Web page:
We live in a time that regularly invites us to look at our learnings.
Thinking about it with a friend this weekend we talked about his learning to organize his days and feel comfortable working remotely. He could see how he had evolved from uncomfortable irregular home office days to a sense of knowing when he has done the day’s work. It had taken some regularity and introspection to disconnect from a sense of expectations to live up to.
Talking with another friend about the idea that business, as usual, can’t continue, the learning was much less clear. He wasn’t comfortable with the idea to invest time and work into a purpose-driven approach and one that enables sustainable growth. He couldn’t see it as a possibility. Which was much less an issue about the possibility as such, then the belief that a CEO needs to serve stakeholders and shareholders first. He couldn’t see that both could go together. He was focusing on short term results and not imagining the possibility of a long term approach.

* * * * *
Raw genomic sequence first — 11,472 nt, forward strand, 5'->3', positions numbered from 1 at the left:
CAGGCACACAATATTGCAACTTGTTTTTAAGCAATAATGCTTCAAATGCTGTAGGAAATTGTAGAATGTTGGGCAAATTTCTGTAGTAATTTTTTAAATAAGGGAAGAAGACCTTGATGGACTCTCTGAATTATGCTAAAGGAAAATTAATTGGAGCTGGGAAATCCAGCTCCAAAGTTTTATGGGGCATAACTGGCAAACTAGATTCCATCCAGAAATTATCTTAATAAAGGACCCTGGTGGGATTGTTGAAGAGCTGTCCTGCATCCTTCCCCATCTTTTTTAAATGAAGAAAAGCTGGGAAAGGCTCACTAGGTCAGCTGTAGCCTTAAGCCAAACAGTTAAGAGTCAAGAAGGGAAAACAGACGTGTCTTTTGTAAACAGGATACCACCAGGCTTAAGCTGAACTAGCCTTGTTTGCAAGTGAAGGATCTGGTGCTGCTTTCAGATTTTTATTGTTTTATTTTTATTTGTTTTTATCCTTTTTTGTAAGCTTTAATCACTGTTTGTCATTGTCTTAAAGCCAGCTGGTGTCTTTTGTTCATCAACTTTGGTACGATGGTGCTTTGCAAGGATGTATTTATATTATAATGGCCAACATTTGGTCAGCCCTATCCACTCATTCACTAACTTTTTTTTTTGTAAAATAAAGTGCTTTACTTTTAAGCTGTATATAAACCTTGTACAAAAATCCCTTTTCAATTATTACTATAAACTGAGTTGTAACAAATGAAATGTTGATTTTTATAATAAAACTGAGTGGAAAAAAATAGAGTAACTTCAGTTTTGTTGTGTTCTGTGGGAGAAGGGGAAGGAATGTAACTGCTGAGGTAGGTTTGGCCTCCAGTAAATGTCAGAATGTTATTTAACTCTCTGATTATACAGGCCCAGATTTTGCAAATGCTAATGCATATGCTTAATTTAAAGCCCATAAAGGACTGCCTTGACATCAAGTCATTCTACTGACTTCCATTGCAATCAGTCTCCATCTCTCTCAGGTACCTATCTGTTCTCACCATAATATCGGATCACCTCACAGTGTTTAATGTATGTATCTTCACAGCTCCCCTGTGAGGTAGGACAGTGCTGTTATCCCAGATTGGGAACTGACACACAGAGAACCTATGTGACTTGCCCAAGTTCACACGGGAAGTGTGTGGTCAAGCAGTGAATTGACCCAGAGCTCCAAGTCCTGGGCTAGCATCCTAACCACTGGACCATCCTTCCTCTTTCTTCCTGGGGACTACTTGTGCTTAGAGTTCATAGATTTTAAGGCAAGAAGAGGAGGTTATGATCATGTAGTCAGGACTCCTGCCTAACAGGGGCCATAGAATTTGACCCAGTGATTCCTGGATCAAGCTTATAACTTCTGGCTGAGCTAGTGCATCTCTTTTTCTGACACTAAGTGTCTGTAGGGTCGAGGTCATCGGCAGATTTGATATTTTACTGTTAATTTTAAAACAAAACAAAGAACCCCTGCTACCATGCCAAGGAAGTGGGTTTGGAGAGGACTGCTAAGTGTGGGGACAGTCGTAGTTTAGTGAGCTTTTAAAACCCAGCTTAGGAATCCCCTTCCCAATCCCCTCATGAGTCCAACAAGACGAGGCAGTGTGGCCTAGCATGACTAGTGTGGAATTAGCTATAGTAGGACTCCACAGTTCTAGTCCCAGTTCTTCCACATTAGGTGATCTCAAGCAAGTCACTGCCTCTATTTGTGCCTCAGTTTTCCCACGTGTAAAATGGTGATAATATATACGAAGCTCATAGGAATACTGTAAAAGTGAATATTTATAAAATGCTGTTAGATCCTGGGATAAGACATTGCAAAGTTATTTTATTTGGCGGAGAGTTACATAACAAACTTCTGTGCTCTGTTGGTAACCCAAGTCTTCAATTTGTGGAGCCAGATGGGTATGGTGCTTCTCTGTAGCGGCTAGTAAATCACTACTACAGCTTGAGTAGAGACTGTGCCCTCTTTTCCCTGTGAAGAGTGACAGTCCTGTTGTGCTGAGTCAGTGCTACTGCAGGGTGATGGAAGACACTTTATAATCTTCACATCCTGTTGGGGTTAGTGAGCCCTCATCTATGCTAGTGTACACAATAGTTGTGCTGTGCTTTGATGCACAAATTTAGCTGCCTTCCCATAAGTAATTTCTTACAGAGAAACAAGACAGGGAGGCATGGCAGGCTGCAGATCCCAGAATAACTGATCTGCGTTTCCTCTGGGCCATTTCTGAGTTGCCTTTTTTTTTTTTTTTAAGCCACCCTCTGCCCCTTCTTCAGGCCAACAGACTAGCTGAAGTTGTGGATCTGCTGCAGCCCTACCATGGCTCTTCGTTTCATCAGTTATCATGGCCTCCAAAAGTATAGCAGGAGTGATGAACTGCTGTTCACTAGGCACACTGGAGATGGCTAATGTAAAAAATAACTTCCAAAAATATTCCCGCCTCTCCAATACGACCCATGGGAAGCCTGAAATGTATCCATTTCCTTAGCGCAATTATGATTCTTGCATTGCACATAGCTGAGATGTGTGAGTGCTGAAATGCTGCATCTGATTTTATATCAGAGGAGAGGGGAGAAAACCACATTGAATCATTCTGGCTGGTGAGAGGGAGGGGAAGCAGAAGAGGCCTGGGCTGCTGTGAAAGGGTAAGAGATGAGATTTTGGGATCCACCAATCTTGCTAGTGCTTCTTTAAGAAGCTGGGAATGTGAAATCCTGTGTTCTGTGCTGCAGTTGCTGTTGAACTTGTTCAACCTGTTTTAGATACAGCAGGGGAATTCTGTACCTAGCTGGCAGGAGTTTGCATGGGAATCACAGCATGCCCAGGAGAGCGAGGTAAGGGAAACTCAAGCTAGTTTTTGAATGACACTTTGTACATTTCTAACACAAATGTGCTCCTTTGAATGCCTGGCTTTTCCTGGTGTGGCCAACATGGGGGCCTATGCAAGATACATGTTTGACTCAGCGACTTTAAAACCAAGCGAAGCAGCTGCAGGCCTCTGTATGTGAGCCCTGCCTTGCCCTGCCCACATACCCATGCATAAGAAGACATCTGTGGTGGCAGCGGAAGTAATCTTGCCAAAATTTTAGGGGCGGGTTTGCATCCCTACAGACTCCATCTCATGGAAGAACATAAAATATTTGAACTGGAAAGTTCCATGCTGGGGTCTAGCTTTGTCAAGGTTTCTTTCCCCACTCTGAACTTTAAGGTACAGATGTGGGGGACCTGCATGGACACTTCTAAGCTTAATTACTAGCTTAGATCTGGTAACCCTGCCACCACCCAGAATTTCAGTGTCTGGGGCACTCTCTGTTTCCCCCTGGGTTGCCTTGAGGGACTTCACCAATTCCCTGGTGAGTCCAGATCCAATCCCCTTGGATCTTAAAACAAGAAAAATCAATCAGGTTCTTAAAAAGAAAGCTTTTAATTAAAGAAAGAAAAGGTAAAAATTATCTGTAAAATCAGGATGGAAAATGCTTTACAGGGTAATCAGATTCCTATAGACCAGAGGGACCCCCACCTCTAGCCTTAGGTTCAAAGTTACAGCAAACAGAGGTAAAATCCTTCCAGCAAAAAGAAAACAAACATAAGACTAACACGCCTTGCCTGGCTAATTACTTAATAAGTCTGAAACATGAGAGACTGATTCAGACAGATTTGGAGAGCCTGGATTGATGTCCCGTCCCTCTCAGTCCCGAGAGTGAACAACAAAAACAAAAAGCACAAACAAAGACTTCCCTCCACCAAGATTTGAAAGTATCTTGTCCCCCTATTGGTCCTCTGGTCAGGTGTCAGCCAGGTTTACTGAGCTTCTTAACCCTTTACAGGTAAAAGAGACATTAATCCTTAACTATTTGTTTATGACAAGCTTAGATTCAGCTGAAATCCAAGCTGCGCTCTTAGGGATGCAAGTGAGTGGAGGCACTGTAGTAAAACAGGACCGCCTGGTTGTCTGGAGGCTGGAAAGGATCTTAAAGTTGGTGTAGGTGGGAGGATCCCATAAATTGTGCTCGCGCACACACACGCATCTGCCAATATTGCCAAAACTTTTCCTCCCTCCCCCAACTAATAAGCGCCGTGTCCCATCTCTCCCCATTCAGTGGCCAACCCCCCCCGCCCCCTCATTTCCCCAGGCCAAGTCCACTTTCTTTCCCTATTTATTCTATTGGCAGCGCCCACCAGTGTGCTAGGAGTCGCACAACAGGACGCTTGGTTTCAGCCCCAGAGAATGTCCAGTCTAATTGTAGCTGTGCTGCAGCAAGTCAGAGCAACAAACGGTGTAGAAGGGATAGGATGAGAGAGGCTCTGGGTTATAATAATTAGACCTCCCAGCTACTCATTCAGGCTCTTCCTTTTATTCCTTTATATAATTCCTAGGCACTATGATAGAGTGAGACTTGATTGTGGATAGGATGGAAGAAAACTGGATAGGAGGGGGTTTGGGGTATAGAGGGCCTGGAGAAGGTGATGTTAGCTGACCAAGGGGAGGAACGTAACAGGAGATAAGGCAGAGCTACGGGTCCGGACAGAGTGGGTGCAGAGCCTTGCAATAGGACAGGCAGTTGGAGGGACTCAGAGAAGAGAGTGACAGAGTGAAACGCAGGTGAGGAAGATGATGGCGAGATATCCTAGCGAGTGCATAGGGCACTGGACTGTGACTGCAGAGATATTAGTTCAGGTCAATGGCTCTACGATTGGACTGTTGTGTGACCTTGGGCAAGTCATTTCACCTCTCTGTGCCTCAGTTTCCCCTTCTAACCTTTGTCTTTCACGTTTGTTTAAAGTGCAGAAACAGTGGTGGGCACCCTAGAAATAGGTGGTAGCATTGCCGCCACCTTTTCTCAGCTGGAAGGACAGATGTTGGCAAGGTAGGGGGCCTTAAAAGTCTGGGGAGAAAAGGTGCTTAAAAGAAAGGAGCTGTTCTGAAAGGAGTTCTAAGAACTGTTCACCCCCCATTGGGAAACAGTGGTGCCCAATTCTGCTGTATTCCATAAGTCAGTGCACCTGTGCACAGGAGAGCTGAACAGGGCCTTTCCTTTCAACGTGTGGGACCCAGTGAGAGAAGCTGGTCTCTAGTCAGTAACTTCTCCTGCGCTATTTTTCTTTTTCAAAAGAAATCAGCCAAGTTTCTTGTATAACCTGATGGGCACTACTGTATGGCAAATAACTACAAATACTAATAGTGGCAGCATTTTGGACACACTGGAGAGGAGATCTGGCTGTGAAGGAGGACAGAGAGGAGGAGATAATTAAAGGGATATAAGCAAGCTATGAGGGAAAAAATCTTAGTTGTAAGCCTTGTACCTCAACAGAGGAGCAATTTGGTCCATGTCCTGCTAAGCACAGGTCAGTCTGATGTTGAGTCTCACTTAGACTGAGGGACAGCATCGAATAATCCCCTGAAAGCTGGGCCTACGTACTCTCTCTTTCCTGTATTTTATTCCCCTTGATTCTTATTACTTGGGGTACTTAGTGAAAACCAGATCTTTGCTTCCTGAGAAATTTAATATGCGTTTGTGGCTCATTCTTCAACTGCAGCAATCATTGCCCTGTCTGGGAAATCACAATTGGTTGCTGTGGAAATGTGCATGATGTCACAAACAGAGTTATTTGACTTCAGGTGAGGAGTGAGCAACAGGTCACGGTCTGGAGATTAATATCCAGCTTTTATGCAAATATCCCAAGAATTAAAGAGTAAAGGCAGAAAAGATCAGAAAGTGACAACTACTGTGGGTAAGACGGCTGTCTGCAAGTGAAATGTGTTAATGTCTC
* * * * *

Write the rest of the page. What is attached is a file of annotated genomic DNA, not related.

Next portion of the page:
With his reaction, he was teaching me how deeply seated some ideas have become. Making it almost unimaginable that organizations can also contribute to society. It’s the same challenge leaders encounter when they want to base their leadership on purpose.
And yet it is a fault line that has been appearing during these last months. Many services rely on people who are being underpaid and seem to be invisible until they are needed. Food becoming a commodity where price drives the value chain, impacting all those involved in producing it.
Showing us all the places we’ve avoided to look at.
Hinting at ways we can regain our integrity.
The learning goes beyond individual learning. It invites us to question ourselves how we want to contribute to the future.